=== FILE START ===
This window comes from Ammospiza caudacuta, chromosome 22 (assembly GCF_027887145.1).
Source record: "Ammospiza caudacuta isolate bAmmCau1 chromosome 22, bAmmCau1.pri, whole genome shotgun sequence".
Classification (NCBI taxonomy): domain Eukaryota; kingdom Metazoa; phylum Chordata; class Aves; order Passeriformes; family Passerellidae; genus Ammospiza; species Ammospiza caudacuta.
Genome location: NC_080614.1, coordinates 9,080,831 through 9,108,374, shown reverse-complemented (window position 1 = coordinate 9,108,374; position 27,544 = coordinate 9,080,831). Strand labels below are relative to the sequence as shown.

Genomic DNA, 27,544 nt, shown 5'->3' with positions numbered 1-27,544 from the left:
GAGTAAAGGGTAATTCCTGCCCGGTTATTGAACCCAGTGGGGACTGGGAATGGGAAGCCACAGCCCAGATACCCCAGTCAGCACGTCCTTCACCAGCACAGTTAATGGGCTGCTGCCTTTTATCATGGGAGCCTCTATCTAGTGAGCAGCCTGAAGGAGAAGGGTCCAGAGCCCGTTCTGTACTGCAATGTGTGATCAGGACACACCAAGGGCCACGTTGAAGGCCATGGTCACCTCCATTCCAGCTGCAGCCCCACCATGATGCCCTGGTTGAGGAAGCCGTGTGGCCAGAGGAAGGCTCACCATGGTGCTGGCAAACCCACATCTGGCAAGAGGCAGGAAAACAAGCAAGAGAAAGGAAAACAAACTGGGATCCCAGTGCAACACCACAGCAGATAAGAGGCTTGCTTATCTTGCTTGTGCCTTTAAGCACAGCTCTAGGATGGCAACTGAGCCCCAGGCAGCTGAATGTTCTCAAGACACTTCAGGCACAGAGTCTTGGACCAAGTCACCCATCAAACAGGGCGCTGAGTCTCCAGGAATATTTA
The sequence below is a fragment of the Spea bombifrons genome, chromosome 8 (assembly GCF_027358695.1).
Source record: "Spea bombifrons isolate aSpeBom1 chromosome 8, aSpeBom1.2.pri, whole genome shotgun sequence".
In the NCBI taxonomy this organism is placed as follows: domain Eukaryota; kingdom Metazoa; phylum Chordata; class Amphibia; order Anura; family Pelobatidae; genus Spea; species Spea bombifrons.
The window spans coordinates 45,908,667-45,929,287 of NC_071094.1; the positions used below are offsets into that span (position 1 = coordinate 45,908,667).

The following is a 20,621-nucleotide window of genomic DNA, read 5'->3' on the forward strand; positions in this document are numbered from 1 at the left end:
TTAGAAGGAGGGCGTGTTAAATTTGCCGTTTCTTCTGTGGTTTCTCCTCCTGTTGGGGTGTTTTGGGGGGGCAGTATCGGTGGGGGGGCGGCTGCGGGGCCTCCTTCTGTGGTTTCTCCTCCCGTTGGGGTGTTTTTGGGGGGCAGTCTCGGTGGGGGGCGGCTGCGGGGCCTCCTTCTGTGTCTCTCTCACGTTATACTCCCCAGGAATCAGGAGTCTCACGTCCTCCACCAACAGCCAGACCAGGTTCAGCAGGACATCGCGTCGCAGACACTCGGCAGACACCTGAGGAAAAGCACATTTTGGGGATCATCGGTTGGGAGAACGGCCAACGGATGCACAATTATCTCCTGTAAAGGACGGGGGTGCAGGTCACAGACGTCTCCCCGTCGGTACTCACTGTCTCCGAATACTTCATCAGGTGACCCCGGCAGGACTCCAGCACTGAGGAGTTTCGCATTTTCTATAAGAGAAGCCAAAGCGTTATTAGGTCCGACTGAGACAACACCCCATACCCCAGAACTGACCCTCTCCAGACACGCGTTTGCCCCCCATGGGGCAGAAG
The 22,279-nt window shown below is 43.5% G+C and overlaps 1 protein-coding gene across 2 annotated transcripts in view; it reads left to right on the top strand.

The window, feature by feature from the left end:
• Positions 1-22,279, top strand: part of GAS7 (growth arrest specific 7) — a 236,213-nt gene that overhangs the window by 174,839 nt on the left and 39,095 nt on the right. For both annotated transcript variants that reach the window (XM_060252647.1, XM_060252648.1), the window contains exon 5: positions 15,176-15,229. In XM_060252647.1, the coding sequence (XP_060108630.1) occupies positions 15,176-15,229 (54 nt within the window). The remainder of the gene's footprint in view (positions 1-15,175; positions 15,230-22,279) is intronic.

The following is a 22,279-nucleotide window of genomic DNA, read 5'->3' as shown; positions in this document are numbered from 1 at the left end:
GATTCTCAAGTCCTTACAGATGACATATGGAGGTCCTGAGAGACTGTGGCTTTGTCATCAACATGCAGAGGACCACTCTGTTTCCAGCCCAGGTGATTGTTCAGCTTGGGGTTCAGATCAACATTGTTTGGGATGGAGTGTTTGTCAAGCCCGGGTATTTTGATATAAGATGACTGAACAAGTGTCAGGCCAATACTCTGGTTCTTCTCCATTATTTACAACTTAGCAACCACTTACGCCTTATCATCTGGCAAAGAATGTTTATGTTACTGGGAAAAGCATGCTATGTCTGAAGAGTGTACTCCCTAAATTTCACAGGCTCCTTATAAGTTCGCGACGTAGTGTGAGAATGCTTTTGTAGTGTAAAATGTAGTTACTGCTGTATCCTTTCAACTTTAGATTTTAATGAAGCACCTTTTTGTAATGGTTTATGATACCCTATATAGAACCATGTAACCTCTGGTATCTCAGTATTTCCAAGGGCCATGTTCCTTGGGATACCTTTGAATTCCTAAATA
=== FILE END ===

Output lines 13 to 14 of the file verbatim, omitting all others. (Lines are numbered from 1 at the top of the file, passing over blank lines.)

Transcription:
The 22,279-nt window shown below is 43.5% G+C and overlaps 1 protein-coding gene across 2 annotated transcripts in view; it reads left to right on the top strand.

The window, feature by feature from the left end: